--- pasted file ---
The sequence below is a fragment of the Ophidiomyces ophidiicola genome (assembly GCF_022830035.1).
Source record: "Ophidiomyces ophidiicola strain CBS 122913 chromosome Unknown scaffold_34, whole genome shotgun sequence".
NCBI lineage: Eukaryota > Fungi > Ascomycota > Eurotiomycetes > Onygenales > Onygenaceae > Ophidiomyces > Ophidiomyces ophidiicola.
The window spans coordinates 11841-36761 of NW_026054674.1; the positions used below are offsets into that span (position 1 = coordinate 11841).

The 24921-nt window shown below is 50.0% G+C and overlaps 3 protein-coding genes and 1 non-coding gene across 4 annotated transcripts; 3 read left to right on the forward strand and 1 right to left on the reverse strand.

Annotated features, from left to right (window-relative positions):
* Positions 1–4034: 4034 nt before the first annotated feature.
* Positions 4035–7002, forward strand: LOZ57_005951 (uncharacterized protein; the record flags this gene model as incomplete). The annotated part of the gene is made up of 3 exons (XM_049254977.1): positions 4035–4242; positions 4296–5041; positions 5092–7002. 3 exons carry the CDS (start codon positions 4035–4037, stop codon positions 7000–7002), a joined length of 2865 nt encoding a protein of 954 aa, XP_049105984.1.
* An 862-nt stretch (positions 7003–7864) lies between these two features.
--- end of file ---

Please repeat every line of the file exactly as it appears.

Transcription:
The sequence below is a fragment of the Ophidiomyces ophidiicola genome (assembly GCF_022830035.1).
Source record: "Ophidiomyces ophidiicola strain CBS 122913 chromosome Unknown scaffold_34, whole genome shotgun sequence".
NCBI lineage: Eukaryota > Fungi > Ascomycota > Eurotiomycetes > Onygenales > Onygenaceae > Ophidiomyces > Ophidiomyces ophidiicola.
The window spans coordinates 11841-36761 of NW_026054674.1; the positions used below are offsets into that span (position 1 = coordinate 11841).

The 24921-nt window shown below is 50.0% G+C and overlaps 3 protein-coding genes and 1 non-coding gene across 4 annotated transcripts; 3 read left to right on the forward strand and 1 right to left on the reverse strand.

Annotated features, from left to right (window-relative positions):
* Positions 1–4034: 4034 nt before the first annotated feature.
* Positions 4035–7002, forward strand: LOZ57_005951 (uncharacterized protein; the record flags this gene model as incomplete). The annotated part of the gene is made up of 3 exons (XM_049254977.1): positions 4035–4242; positions 4296–5041; positions 5092–7002. 3 exons carry the CDS (start codon positions 4035–4037, stop codon positions 7000–7002), a joined length of 2865 nt encoding a protein of 954 aa, XP_049105984.1.
* An 862-nt stretch (positions 7003–7864) lies between these two features.